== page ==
Scottish missionary’s 200-year-old coconut is up for sale


A 19th-CENTURY coconut used as a collection tin for one of Scotland’s most famous missionaries is set to fetch £700 when it goes under the hammer.

The coconut, which dates back almost two centuries, belonged to John Paton, a missionary from Dumfries, Dumfries and Galloway.

Paton collected the coconut from a beach on the island of Aniwa, Vanuatu in the South Pacific Ocean, while serving as a missionary.

He took it halfway around the world to Scotland where it was rattled at Church services and on the streets of Glasgow for 70 years.

Auctioneers Lyon and Turnbull said the “simple” coconut missionary box tells an amazing story.

Specialist Alex Tweedy said: “I would say he is Scotland’s most famous missionary with the exception of Dr Livingstone of course. His story is very interesting and has all the things people enjoy reading about. The item we are offering is a simple coconut, picked up on the beach by Paton and taken back to Scotland to act as a collecting tin.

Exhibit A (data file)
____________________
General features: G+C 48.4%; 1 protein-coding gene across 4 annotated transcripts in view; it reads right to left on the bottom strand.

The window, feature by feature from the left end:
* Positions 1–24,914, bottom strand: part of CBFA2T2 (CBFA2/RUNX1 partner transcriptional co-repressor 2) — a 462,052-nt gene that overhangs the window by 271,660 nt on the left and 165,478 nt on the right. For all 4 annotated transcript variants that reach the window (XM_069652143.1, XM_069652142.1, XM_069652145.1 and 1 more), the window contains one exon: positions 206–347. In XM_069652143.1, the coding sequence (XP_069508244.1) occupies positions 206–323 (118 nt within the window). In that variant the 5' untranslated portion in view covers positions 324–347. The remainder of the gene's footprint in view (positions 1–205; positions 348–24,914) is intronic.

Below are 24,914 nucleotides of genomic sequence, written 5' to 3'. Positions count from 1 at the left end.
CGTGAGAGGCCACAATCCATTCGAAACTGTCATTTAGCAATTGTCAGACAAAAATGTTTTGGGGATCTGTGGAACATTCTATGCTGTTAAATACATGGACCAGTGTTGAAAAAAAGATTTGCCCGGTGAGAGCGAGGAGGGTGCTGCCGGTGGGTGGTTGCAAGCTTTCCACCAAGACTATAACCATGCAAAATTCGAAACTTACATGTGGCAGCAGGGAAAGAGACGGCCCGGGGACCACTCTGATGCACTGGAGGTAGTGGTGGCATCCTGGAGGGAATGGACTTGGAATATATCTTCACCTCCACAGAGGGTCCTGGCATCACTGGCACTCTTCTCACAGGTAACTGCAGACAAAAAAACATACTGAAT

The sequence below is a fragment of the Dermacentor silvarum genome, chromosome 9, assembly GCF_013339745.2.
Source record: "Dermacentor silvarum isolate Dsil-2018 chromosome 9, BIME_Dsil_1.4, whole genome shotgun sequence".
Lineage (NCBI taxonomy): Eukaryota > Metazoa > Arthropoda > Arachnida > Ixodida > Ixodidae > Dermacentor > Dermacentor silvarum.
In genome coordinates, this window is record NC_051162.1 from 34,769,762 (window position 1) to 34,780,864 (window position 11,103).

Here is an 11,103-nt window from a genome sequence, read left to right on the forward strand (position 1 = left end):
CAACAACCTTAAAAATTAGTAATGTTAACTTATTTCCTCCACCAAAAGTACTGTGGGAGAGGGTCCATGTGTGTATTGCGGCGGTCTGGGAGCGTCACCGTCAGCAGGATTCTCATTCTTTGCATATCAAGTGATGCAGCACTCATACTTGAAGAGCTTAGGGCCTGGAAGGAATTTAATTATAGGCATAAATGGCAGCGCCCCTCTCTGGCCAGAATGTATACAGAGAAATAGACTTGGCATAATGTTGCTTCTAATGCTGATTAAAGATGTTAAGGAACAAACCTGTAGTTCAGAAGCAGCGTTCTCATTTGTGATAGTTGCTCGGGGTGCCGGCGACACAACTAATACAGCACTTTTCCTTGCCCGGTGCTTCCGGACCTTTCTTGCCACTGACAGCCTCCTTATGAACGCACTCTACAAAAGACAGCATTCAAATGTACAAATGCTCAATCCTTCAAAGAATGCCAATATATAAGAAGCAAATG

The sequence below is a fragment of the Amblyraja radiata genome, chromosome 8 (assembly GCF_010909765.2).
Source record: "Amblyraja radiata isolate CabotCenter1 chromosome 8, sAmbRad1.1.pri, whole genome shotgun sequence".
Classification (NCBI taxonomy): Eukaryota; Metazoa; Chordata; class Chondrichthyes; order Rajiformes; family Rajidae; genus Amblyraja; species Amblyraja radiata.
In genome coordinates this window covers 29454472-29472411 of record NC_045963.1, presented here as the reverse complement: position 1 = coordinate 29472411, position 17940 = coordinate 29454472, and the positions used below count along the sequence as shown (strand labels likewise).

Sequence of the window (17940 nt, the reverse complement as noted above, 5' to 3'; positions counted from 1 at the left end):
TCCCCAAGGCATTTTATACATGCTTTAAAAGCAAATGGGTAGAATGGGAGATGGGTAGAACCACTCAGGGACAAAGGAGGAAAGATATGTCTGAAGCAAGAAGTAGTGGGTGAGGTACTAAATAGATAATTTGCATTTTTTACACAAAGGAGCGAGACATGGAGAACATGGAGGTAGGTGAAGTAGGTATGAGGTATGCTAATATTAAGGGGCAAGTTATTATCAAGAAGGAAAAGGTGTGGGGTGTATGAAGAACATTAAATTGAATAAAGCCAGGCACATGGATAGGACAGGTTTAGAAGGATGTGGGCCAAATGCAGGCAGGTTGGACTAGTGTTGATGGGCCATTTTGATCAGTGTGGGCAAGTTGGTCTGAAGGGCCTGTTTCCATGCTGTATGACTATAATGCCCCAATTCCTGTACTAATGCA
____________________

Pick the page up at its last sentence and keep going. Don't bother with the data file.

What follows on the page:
“Humble object but with an amazing story.”

Paton, one of nine children, was born in a small thatched cottage on Braehead Farm, Dumfries, in 1824.

After working in the slums of Glasgow, Paton was ordained in 1858 and just three weeks later he set sail to the South Pacific with his wife, Mary.

At this time Vanuatu, formerly the New Hebrides, had a fearsome reputation for cannibalism, inter-tribal warfare and violence towards outsiders.

Paton first settled on the volcanic island of Tanna and was cautiously welcomed by the inhabitants around the south coast.